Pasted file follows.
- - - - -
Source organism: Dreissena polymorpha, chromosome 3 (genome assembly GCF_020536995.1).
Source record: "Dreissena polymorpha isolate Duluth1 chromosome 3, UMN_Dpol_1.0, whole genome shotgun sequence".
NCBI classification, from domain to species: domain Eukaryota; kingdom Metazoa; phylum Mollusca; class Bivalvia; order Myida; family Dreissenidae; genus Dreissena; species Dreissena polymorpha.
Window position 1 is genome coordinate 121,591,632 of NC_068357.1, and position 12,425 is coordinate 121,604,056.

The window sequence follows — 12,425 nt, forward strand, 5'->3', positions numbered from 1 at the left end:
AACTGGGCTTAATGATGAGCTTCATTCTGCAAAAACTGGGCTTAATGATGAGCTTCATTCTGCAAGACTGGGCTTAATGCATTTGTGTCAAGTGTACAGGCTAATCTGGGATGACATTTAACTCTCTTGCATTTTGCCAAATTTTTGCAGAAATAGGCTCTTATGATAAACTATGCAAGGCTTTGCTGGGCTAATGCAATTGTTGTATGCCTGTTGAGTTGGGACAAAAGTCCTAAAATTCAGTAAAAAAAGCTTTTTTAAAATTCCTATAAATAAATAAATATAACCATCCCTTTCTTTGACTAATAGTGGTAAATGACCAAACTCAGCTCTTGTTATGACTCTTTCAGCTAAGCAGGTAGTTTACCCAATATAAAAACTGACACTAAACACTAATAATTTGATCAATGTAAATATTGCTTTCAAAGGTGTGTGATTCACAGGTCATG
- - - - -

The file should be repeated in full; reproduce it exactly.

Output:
Source organism: Dreissena polymorpha, chromosome 3 (genome assembly GCF_020536995.1).
Source record: "Dreissena polymorpha isolate Duluth1 chromosome 3, UMN_Dpol_1.0, whole genome shotgun sequence".
NCBI classification, from domain to species: domain Eukaryota; kingdom Metazoa; phylum Mollusca; class Bivalvia; order Myida; family Dreissenidae; genus Dreissena; species Dreissena polymorpha.
Window position 1 is genome coordinate 121,591,632 of NC_068357.1, and position 12,425 is coordinate 121,604,056.

The window sequence follows — 12,425 nt, forward strand, 5'->3', positions numbered from 1 at the left end:
AACTGGGCTTAATGATGAGCTTCATTCTGCAAAAACTGGGCTTAATGATGAGCTTCATTCTGCAAGACTGGGCTTAATGCATTTGTGTCAAGTGTACAGGCTAATCTGGGATGACATTTAACTCTCTTGCATTTTGCCAAATTTTTGCAGAAATAGGCTCTTATGATAAACTATGCAAGGCTTTGCTGGGCTAATGCAATTGTTGTATGCCTGTTGAGTTGGGACAAAAGTCCTAAAATTCAGTAAAAAAAGCTTTTTTAAAATTCCTATAAATAAATAAATATAACCATCCCTTTCTTTGACTAATAGTGGTAAATGACCAAACTCAGCTCTTGTTATGACTCTTTCAGCTAAGCAGGTAGTTTACCCAATATAAAAACTGACACTAAACACTAATAATTTGATCAATGTAAATATTGCTTTCAAAGGTGTGTGATTCACAGGTCATG